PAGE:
Figure 3 Encrypting and Decrypting <connectionStrings>

ProtectSection.aspx

<%@ Page Language="C#" CompileWith="ProtectSection.aspx.cs" ClassName="ProtectSection_aspx" %> <html xmlns="http://www.w3.org/1999/xhtml" > <head runat="server"> <title>Untitled Page</title> </head> <body> <form id="form1" runat="server"> <div> <asp:Button ID="Button1" Runat="server" Text="Encrypt Connection Strings" Width="214px" Height="73px" OnClick="Button1_Click" /> <asp:Button ID="Button2" Runat="server" Text="Decrypt Connection Strings" Width="214px" Height="73px" OnClick="Button2_Click" /> </div> </form> </body> </html>

ProtectSection.aspx.cs

using System; using System.Data; using System.Configuration; using System.Web; using System.Web.Security; using System.Web.UI; using System.Web.UI.WebControls; using System.Web.UI.WebControls.WebParts; using System.Web.UI.HtmlControls; public partial class ProtectSection_aspx { void Button1_Click(object sender, EventArgs e) { Configuration config = Configuration.GetWebConfiguration( Request.ApplicationPath); ConfigurationSection section = config.Sections["connectionStrings"]; section.ProtectSection ("DataProtectionConfigurationProvider"); config.Update (); } void Button2_Click(object sender, EventArgs e) { Configuration config = Configuration.GetWebConfiguration( Request.ApplicationPath); ConfigurationSection section = config.Sections["connectionStrings"]; section.UnProtectSection (); config.Update(); } }

Figure 4 shows the <connectionStrings> section of the accompanying Web.config file before and after encryption (note that the encrypted string is really more than a thousand characters long and has been excerpted here). You should also notice the <protectedData> section added to Web.config containing information needed to decrypt the connection strings. Significantly, <protectedData> doesn't contain the decryption key. When the Windows DPAPI is used to perform the encryption as it is here, the decryption key is autogenerated and locked away in the Windows Local Security Authority (LSA).

Figure 4 <connectionStrings> Before and After Encryption

connectionStrings Before Encryption

<connectionStrings> <add name="Pubs" connectionString=" Server=localhost;Integrated Security=True;Database=Pubs" providerName="System.Data.SqlClient" /> <add name="Northwind" connectionString="Server=localhost;Integrated Security=True;Database=Northwind" providerName="System.Data.SqlClient" /> </connectionStrings>

connectionStrings After Encryption

<connectionStrings> <EncryptedData> <CipherData> <CipherValue>AQAAANCMnd8BfdERjHoAw ...</CipherValue> </CipherData> </EncryptedData> </connectionStrings> <protectedData> <protectedDataSections> <add name="connectionStrings" provider="DataProtectionConfigurationProvider" /> </protectedDataSections> </protectedData>

ASP.NET 2.0 permits all but a handful of configuration sections to be encrypted. The <httpRuntime> section, for example, doesn't support encryption because it's accessed by the tiny fraction of ASP.NET that's built from unmanaged code. But everything that matters can be encrypted, and by using encrypted configuration sections judiciously, you can erect an additional barrier for hackers attempting to steal secrets from your site.

Auto-Culture Handling

Developers charged with the task of localizing Web sites in ASP.NET 1.x often found themselves writing code into Global.asax to inspect Accept-Language headers and attach CultureInfo objects representing language preferences to the threads that handle individual requests. The code they wrote to do that frequently took the form shown in Figure 5.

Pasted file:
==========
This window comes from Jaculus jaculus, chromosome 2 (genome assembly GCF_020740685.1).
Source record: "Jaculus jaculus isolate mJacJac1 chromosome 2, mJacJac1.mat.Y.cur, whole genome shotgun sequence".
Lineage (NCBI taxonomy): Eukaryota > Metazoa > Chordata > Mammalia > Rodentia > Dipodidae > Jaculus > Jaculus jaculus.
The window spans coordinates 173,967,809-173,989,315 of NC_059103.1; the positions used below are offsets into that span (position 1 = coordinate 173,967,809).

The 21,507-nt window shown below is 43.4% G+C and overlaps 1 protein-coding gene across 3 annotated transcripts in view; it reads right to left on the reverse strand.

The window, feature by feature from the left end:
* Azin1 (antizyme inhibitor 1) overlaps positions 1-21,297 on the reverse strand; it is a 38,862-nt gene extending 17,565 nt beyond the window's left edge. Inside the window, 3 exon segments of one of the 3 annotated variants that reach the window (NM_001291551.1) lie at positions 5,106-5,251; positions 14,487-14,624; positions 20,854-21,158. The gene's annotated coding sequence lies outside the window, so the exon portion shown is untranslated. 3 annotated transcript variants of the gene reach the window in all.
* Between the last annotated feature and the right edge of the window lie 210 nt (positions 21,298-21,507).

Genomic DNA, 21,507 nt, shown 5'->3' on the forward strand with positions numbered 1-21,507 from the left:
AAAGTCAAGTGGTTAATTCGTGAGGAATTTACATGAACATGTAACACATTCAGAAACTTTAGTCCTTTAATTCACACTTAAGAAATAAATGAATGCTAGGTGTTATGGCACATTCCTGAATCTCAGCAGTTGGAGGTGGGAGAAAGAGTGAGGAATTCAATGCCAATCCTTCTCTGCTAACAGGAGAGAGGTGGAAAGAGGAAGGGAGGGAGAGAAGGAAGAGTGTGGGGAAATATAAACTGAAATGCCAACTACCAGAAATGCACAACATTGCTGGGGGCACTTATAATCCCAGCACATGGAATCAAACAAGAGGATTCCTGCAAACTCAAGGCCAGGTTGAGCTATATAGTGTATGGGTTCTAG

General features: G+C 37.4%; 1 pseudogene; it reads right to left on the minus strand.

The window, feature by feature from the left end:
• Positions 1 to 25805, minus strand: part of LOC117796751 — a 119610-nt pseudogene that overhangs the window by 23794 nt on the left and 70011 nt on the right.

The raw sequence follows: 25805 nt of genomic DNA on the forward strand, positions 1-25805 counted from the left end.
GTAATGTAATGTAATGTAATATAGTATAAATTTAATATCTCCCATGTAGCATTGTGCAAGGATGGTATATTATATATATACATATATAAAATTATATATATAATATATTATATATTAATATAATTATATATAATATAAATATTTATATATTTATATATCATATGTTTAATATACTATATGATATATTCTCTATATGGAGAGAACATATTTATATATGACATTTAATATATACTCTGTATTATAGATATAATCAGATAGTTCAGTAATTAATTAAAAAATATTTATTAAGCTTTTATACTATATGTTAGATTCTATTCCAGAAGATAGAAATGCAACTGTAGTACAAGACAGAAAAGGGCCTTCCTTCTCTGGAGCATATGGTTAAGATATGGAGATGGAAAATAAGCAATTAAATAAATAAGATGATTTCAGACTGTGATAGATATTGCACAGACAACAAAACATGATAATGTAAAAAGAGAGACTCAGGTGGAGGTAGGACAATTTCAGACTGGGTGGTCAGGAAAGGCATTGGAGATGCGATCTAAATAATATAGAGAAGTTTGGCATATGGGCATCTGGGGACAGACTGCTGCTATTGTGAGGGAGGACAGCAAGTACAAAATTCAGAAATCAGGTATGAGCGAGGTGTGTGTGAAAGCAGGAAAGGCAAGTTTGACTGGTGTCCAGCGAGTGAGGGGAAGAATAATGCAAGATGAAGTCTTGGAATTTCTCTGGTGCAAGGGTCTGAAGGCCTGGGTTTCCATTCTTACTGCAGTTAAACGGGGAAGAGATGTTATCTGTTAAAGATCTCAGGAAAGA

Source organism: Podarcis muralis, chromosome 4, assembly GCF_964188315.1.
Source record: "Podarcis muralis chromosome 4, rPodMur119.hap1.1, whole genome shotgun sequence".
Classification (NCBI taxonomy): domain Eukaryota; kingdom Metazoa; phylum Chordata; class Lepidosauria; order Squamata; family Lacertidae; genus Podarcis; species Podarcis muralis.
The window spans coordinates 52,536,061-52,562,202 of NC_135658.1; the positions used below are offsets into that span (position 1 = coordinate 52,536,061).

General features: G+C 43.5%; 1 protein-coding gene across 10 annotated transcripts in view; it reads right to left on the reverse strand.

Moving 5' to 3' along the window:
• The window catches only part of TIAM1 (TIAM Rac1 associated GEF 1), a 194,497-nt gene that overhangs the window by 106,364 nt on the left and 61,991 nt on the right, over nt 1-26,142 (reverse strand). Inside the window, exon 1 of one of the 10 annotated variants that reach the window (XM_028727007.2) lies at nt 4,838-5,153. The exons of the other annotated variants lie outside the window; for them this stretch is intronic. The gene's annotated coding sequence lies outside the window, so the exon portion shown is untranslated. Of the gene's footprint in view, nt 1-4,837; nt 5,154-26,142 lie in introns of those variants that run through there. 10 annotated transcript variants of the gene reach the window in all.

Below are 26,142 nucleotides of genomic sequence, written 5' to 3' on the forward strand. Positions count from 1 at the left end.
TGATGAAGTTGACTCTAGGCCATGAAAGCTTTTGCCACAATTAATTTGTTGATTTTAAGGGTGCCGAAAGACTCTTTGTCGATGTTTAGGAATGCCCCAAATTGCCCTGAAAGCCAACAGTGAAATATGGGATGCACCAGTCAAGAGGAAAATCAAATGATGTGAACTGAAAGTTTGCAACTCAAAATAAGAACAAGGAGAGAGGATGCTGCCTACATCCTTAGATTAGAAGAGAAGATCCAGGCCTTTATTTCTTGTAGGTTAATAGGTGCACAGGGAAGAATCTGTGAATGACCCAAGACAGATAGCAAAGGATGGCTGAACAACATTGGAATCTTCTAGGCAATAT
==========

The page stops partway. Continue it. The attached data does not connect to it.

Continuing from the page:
Figure 5 Attach Language Preference to Incoming Requests

void Application_BeginRequest (Object sender, EventArgs e) { try { if (Request.UserLanguages.Length > 0) { CultureInfo ci = CultureInfo.CreateSpecificCulture( Request.UserLanguages[0]); Thread.CurrentThread.CurrentCulture = ci; Thread.CurrentThread.CurrentUICulture = ci; } } catch (ArgumentException) { // Do nothing if CreateSpecificCulture fails } }

A new feature of ASP.NET called auto-culture handling obviates the need for such code. Auto-culture handling is enabled for individual pages by including Culture="auto" and UICulture="auto" attributes in the pages's @ Page directives. It's enabled site-wide by including a <globalization culture="auto" uiCulture="auto" /> element in Web.config. However you choose to enable it, auto-culture handling has an interesting effect: it maps Accept-Language headers to CultureInfo objects and attaches them to the current thread, just like the code in Figure 5.

To demonstrate, check out the page in Figure 6. Its output consists of a Calendar control and a text string showing today's date. The latter is generated by a call to DateTime.ToShortDateString. If a user who has configured her browser to transmit Accept-Language headers specifying French as her preferred language visits the page, she sees the page depicted in Figure 7. If auto-culture handling were not enabled, the page would appear no different to French users than it would to other users. The key is the @ Page directive turning auto-culture handling on. ASP.NET does the hard part; you do the rest.

Figure 6 Auto-Culture Handling

AutoCulture.aspx

<%@ Page Culture="auto" UICulture="auto" Language="C#" CompileWith="AutoCulture.aspx.cs" ClassName="AutoCulture_aspx" %> <html> <body> <form runat="server"> <asp:Calendar ID="Calendar1" Runat="server" ...> ... </asp:Calendar> <h2><asp:Label ID="Label1" Runat="server" /></h2> </form> </body> </html>